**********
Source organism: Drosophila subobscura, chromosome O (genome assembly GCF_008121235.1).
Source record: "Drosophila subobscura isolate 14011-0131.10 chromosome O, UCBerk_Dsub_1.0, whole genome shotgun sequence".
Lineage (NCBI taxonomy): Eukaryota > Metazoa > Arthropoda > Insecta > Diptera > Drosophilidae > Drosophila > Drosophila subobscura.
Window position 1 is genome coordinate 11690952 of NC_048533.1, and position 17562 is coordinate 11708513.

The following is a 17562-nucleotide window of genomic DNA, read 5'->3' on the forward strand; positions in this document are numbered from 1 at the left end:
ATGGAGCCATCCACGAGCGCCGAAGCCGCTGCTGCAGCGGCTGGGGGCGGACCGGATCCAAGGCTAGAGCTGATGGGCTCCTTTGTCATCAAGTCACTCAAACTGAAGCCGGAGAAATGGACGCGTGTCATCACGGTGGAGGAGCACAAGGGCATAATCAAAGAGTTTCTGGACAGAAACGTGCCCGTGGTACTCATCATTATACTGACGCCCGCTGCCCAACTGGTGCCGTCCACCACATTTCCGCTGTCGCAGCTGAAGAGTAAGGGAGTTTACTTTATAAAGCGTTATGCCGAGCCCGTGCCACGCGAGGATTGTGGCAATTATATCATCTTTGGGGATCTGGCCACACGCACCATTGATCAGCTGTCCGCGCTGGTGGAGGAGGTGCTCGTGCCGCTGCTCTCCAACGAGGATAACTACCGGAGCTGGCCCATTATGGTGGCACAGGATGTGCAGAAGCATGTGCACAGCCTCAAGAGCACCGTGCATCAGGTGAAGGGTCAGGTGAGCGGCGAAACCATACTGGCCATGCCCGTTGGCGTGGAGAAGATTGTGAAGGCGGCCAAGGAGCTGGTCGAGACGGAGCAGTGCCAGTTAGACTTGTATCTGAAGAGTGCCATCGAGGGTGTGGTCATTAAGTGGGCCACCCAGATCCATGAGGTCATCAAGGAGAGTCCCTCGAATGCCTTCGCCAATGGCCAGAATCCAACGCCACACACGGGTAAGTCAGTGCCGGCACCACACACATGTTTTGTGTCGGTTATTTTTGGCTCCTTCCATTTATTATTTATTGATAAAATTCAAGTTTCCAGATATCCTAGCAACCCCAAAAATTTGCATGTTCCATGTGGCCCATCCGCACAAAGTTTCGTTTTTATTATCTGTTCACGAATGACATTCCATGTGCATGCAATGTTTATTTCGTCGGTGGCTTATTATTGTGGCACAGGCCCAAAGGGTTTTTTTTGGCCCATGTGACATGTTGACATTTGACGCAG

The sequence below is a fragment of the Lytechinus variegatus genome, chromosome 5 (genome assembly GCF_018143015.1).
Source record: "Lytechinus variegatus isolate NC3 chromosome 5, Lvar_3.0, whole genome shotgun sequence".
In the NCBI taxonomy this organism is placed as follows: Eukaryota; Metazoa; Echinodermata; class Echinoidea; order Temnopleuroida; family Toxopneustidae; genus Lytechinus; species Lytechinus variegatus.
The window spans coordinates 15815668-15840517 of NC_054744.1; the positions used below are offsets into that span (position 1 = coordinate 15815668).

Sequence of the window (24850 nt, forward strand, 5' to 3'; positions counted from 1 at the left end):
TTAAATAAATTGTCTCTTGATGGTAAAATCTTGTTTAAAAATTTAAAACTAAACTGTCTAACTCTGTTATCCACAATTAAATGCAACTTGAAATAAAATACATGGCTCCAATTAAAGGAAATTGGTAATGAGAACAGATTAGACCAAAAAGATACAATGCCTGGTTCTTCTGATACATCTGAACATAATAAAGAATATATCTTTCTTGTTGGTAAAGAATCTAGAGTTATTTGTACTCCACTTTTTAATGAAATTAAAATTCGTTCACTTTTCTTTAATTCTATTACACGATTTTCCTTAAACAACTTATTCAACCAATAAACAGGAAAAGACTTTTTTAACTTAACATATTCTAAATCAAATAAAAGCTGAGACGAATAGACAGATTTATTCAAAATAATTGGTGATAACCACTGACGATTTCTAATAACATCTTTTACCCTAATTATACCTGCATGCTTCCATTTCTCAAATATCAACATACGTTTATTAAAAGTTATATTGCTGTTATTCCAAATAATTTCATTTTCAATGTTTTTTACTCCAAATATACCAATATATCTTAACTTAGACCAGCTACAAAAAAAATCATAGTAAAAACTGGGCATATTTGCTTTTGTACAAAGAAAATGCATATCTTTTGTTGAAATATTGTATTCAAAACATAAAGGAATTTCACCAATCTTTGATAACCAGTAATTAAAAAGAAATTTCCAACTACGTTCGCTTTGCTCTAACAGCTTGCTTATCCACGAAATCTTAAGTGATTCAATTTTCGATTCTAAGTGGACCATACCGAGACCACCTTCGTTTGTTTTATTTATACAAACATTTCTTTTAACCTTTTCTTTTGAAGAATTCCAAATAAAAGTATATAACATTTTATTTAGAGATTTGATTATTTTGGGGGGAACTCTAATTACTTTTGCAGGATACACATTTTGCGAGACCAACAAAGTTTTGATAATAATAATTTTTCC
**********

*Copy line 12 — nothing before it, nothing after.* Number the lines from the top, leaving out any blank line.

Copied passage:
TTAAATAAATTGTCTCTTGATGGTAAAATCTTGTTTAAAAATTTAAAACTAAACTGTCTAACTCTGTTATCCACAATTAAATGCAACTTGAAATAAAATACATGGCTCCAATTAAAGGAAATTGGTAATGAGAACAGATTAGACCAAAAAGATACAATGCCTGGTTCTTCTGATACATCTGAACATAATAAAGAATATATCTTTCTTGTTGGTAAAGAATCTAGAGTTATTTGTACTCCACTTTTTAATGAAATTAAAATTCGTTCACTTTTCTTTAATTCTATTACACGATTTTCCTTAAACAACTTATTCAACCAATAAACAGGAAAAGACTTTTTTAACTTAACATATTCTAAATCAAATAAAAGCTGAGACGAATAGACAGATTTATTCAAAATAATTGGTGATAACCACTGACGATTTCTAATAACATCTTTTACCCTAATTATACCTGCATGCTTCCATTTCTCAAATATCAACATACGTTTATTAAAAGTTATATTGCTGTTATTCCAAATAATTTCATTTTCAATGTTTTTTACTCCAAATATACCAATATATCTTAACTTAGACCAGCTACAAAAAAAATCATAGTAAAAACTGGGCATATTTGCTTTTGTACAAAGAAAATGCATATCTTTTGTTGAAATATTGTATTCAAAACATAAAGGAATTTCACCAATCTTTGATAACCAGTAATTAAAAAGAAATTTCCAACTACGTTCGCTTTGCTCTAACAGCTTGCTTATCCACGAAATCTTAAGTGATTCAATTTTCGATTCTAAGTGGACCATACCGAGACCACCTTCGTTTGTTTTATTTATACAAACATTTCTTTTAACCTTTTCTTTTGAAGAATTCCAAATAAAAGTATATAACATTTTATTTAGAGATTTGATTATTTTGGGGGGAACTCTAATTACTTTTGCAGGATACACATTTTGCGAGACCAACAAAGTTTTGATAATAATAATTTTTCC